So I'm just using some basic questions about understand the problem and then turn it the other way and start to articulate what the vision might be for what they're trying to do. And you're having that conversation with them, and you're probably having a conversation that competitors are not having, if you're having those kind of conversations. But the only way you can have those conversations if if you approach it from, like I said, an attitude of humility and curiosity, right? “I really want to learn something about what you're doing, Will. I don't want to just tell you what I think the answer is.”

 

Using Design Thinking to Address Buyer Issues in a Face-to-face Meeting · [21:33] 

 

Will Barron:

And how does this look in a … I'm trying to drill it down and make it overly obvious and practical here, because I think there's some nuance to this conversation. How does this look very literally in a meeting? Is this we sit down, we ask a bunch of questions, we make a tonne of notes, and then we say, “Right, I'll speak to you in a week. I'm going to go back, speak to our team, our product specialists, industry experts,” whatever it is, and then we present them something? Or is this something we are working on ad hoc in the meeting, and then we come up with a rough solution at the end of it?

 

Mark Donnolo:

I want to capture them in the meeting. Because I want to think with them. So if I go away, if I take all this information, squirrel it away, and then I go away and I come back with something, what am I doing? Well, I'm taking a guess. I may or may not be right. I may not even be close. But if I talk in the meeting and I work through the thinking with them, and it's genuine, live thinking. I'm not sitting there trying to pretend I'm thinking. It's genuine, live thinking, and I'm reflecting back what they're saying. Then I can sense whether I'm on track or not. Again, they're probably not having those conversations with others.

 

“If I go into that meeting, and this is a technique we use; you go into the meeting, you don't bring any collateral. I'm not bringing my brochures, I'm not bringing any of my stuff that I have on my iPad. What I'm bringing is I'm bringing a pad and a pencil. And what's that doing? Well, it's showing that I'm receptive and I'm open to the conversation. I'm thinking.” – Mark Donnolo · [22:33] 

 

Mark Donnolo:

If I go into that meeting, and this is a technique we use; you go into the meeting, you don't bring any collateral. I'm not bringing my brochures, I'm not bringing any of my stuff that I have on my iPad. What I'm bringing is I'm bringing a pad and a pencil. And what's that doing? Well, it's showing that I'm receptive and I'm open to the conversation. I'm thinking. And then what I'm doing, and this is a technique that we teach a lot of salespeople to do, is I'm taking the complexity. As I'm asking those questions, there are a lot of things coming out. A lot of issues coming out. And I'm taking that complexity and I'm codifying it into something that's simpler. So if I can help a customer or a client take all this stuff that they're trying to deal with and I can bring it down to a couple of elements, and I say, “Will, it sounds like you're talking about a couple of things, and there's usually some dynamic relationship between those. So it looks like this relates to this to this. And that probably captures a lot of what you're talking about. Right, Will?” “Well yeah, I hadn't thought about it that way.”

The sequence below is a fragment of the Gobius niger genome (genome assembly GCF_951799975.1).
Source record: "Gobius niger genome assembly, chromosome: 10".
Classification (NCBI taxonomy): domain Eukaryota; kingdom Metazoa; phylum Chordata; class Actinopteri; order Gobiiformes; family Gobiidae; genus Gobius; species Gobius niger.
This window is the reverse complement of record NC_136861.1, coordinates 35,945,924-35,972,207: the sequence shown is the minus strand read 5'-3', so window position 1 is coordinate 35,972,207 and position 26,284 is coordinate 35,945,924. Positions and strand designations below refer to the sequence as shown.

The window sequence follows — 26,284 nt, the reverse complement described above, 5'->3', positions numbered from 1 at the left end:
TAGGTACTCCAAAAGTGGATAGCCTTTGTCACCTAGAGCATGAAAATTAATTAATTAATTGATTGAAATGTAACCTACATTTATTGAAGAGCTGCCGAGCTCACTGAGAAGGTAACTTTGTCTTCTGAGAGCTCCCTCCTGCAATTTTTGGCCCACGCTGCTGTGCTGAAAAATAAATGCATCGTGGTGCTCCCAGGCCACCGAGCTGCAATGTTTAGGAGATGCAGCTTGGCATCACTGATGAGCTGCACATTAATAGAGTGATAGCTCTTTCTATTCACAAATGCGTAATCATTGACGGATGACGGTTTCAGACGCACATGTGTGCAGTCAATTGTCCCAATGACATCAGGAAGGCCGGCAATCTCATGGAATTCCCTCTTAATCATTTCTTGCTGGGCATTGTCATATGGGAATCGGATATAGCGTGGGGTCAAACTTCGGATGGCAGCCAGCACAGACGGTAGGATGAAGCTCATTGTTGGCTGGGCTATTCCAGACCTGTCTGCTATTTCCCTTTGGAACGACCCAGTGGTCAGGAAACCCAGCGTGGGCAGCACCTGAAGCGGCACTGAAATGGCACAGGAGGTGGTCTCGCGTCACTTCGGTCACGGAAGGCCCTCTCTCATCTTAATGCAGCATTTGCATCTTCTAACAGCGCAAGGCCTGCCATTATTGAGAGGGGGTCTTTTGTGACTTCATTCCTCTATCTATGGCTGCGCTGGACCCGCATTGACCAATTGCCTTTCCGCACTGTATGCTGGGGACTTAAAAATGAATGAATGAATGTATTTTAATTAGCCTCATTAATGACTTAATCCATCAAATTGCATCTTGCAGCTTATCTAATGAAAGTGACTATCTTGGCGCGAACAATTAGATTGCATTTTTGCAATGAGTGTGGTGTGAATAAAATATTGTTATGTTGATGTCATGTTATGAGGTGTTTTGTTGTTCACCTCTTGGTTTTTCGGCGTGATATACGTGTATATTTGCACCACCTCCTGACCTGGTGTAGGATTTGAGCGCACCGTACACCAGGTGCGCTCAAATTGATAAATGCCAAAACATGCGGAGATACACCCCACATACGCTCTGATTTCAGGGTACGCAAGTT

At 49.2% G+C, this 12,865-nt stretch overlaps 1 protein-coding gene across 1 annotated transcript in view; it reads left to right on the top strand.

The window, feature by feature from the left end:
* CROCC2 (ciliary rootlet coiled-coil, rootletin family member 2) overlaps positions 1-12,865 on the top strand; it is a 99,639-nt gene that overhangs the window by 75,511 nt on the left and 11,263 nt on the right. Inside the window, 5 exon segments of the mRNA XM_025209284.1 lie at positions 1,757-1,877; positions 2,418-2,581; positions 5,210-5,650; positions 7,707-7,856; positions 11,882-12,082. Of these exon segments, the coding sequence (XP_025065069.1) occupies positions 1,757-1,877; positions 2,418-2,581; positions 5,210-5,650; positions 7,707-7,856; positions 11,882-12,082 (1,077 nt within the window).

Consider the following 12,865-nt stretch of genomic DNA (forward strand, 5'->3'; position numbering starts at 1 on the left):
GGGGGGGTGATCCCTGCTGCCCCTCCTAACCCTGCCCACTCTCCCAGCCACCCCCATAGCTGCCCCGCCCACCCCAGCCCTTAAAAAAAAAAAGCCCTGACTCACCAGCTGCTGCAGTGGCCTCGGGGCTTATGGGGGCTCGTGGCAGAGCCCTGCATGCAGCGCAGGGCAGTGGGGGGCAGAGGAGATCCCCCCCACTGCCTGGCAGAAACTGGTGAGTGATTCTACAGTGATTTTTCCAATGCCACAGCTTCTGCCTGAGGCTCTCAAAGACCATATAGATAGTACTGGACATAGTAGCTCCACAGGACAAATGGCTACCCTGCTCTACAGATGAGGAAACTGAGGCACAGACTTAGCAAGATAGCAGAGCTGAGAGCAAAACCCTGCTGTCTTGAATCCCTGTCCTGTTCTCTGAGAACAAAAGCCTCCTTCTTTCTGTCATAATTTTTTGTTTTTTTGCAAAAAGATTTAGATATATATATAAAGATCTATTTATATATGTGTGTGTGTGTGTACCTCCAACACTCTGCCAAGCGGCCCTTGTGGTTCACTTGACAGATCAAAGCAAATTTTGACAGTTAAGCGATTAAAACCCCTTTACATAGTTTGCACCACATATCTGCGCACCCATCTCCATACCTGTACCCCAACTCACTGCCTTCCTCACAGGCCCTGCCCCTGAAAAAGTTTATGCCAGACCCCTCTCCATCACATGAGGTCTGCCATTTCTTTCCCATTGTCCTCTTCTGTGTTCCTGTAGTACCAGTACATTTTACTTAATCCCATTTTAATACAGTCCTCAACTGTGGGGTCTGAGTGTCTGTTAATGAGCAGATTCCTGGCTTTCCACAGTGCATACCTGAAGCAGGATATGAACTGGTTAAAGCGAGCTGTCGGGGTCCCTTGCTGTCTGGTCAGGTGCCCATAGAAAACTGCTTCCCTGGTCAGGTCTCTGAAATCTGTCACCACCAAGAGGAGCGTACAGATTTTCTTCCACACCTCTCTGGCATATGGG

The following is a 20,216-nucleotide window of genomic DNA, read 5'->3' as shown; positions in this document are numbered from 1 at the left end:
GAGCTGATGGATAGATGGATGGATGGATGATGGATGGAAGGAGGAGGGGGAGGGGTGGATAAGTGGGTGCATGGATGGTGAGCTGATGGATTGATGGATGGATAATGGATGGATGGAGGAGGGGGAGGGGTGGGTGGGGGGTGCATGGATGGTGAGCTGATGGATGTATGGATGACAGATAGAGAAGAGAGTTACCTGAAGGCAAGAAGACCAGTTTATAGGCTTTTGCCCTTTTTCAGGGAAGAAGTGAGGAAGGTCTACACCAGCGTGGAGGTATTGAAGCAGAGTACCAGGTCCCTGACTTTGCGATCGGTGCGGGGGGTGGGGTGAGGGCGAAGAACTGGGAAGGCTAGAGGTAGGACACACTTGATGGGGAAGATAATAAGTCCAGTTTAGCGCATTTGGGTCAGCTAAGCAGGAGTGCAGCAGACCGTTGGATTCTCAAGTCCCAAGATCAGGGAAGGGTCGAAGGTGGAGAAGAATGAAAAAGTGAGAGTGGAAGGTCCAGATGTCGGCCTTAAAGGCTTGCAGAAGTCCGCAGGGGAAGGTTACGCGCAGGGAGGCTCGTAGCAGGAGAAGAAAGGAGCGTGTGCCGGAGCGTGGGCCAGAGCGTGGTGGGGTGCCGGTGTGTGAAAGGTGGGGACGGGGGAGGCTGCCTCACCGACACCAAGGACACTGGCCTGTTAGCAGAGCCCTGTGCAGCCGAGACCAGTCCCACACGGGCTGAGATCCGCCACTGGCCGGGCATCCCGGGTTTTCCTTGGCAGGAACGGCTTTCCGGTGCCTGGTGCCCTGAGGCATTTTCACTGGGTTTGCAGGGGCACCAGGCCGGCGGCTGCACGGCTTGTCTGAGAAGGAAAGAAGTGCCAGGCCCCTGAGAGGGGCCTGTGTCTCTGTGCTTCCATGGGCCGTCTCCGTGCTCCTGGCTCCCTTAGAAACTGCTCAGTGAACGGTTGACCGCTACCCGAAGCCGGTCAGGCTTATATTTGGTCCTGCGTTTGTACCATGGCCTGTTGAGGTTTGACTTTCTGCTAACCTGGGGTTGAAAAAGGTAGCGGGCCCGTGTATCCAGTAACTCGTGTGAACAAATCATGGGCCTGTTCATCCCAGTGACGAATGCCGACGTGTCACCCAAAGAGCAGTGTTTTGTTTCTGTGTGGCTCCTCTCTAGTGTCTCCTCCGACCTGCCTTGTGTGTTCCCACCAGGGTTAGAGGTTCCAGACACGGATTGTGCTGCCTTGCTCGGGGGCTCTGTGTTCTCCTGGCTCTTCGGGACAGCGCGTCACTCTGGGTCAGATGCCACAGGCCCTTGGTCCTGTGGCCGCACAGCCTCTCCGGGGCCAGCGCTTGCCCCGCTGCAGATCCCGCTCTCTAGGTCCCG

Mark Donnolo:

And so we start developing a common way of thinking about this new idea. Then, when I go back and put together the proposal, I've already started to align with them. So I want to do that development with them, right on the pad of paper, or on a flip chart. I don't want to be pulling out a brochure and showing anything. I just want to be having a conversation. Now, this takes some skill, right? You have to develop this. But this is a differentiator when you can have those kind of conversations.

 

Mark and Will Role-play an Ideal Design Thinking Buyer-Seller Scenario · [26:01] 

 

Will Barron:

So if you had either a pad of paper, what would be the headings that you'd be working through as you go through the conversation? Or if you had a flip board, what would be the heading of each piece of paper before it got flipped over?

 

Mark Donnolo: